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Thrilled to the macks
  |  First Published: April 2011



A month is a long time in fishing, and over the past four weeks things have really started to heat up around here.

The main action has been from spotted and Spanish mackerel up on the northern reefs.

The spotties are in much greater numbers than the bar mackerel (as is normally the case), though they are not over-big fish.

Most of the spots have been around 2kg to 3kg. As the season wears on we should see the average size increase by a few kilos.

Those targeting them out on the middle and wide grounds (in 40m to 50m off Grassy Head) should find a larger class of fish.

The Spanish run has been very welcomed around these parts, with most locals saying it's the best run they're seen in the past 10 years.

The average size is around 8kg to 10kg with a sprinkling of 12kg to 15kg fish mixed in. If you're really lucky you may encounter some much bigger fish of 20kg to 30kg, but certainly not many.

Those heading out off Trial Bay Jail looking for baby black marlin have been pretty disappointed.

Yep, it’s been another year the fish didn't show in numbers worth targeting.

So that's seven years straight the run has been very average indeed.

I did hear of a few sailfish caught, so not all is lost for the small group of diehards out there targeting billfish. Fingers crossed next year’s run is a blinder – it has to come good eventually!

Cobia are always welcome around these parts, though this year the ‘run’ is more a sprinkling of fish from all different age classes.

One day you'll hear of cobes around 5kg caught, then the next they will be closer to 30kg.

Any cobia is a good cobia, but the bigger fish are what we really want. There's still a month or two left of the run, so maybe they will bulk up and find some consistency between now and then.

Wahoo are trickling through. The average size is around 10kg with a few around 20kg.

The gun method seems to be trolling minnows and bibless lures.

Another reliable lure is the old jetheads. Rigged with 90lb wire and dragged at 8 knots and above, you should eventually score one of these northern speedsters if you troll in areas with noticeable signs of bait or birds working.

It's a big ocean so look for signs of life or you’ll just be wasting petrol.

RIVER CLEARS

Back in the Macleay River, flathead and bream have sparked up since last month.

The rain has kept away for the past four weeks and both species seem much happier to feed. Still, stay in the lower reaches, particularly below Jerseyville bridge.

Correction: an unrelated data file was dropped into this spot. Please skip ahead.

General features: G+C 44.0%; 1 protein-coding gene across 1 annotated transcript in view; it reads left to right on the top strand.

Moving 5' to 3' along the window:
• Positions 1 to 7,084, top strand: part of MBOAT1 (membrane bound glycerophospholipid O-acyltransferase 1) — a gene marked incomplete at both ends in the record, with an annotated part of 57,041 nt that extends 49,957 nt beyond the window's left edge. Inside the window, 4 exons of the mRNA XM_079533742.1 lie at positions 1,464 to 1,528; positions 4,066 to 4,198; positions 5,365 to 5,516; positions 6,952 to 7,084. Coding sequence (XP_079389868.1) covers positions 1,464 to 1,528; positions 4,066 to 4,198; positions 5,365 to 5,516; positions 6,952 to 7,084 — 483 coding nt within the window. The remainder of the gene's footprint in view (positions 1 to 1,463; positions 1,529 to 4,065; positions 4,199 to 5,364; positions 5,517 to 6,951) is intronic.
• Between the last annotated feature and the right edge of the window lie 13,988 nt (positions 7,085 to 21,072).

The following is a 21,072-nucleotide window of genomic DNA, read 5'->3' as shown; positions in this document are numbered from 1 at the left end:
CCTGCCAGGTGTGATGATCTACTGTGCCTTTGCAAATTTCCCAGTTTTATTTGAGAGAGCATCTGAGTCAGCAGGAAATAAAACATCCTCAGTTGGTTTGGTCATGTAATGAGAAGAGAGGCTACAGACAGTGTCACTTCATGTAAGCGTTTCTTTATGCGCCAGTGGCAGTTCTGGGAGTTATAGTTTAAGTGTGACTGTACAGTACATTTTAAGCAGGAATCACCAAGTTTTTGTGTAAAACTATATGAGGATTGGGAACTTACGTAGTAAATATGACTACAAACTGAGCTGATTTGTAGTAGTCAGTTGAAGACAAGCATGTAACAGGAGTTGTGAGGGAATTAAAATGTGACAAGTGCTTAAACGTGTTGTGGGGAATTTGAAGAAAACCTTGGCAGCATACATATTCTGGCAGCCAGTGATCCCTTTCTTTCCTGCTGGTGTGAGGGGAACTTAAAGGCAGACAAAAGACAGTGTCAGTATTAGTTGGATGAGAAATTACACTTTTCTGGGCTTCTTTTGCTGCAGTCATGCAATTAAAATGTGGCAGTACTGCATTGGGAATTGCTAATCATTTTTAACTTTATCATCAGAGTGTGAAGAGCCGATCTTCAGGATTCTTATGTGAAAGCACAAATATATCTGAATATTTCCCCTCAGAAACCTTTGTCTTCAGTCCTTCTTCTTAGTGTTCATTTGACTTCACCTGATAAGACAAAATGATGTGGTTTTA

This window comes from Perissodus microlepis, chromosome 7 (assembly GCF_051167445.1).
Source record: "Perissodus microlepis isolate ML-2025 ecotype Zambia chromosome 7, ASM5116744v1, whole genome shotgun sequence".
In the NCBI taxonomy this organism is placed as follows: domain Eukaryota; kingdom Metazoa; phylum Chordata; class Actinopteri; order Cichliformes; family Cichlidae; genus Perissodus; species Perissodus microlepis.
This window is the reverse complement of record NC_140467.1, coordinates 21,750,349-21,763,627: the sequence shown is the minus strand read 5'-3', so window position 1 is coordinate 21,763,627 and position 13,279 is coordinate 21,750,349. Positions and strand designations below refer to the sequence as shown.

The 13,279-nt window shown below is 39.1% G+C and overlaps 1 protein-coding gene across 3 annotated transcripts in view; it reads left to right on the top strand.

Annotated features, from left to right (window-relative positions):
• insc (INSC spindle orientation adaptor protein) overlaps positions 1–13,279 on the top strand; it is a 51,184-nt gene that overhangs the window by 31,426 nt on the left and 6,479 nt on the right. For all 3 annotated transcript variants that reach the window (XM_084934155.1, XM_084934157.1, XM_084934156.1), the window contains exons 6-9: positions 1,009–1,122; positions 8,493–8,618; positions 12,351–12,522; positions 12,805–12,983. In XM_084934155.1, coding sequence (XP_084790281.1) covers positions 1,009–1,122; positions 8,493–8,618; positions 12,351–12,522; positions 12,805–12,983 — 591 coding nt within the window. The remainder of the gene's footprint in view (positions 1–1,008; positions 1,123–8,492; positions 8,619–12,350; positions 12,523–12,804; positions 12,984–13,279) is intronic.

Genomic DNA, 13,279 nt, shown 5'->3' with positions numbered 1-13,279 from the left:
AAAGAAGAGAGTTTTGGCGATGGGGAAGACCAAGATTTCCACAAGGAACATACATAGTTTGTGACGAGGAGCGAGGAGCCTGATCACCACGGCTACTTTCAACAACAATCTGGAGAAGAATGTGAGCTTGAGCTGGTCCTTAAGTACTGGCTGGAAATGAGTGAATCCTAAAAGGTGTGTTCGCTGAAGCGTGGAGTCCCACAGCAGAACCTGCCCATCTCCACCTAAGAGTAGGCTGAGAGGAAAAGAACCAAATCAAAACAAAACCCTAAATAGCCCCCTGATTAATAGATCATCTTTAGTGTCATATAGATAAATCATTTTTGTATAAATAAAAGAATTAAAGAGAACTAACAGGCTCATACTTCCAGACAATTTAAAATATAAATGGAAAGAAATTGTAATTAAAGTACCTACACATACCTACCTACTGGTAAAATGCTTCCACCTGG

Whiting are biting quite well up towards Smithtown, especially around Benalong. Live nippers and worms have been the gun baits.

Up closer to Smithtown, bass, flathead and a few bream are moving around. This is real brackish country, so you get a good mix of fish at times

Mulloway have been scarce – as they have for the past five years – and this is largely due to lousy DPI Fisheries management.

Heavy beach hauling on spawn-run fish (which should be just about under way when you read this) and heavy estuary netting have added up to a serious decline in mulloway numbers.

It's totally frustrating to see such a magnificent species dwindle to near-total collapse.

Locally over the past five years they have faded to around 10% of previous years.

This all coincides with an exceptional beach hauling season the year before, when virtually every net shot produced numbers of jewfish.

The remnant schools could easily recover if Fisheries would put their hands up and say, ‘mulloway are now a recreational species only’.

This one step would boost tourism up and down the coast and allow these magnificent fish to prosper. This has to happen before it's too late!

FISH ROCK

As many of you know, there have been some new rules put in at Fish Rock and Green Island.

Basically you can't fish at either location with bait; you are allowed to use only lures.

You can either troll or spin, no jigging, and no anchoring.

Yep, it's crap, but it's better than not being allowed to fish there at all.

For all the dismal details go to www.dpi.nsw.gov.au/fisheries/species-protection/fish-rock. A word of warning: just have your sick bag close by as you read the rubbish to justify the decision.

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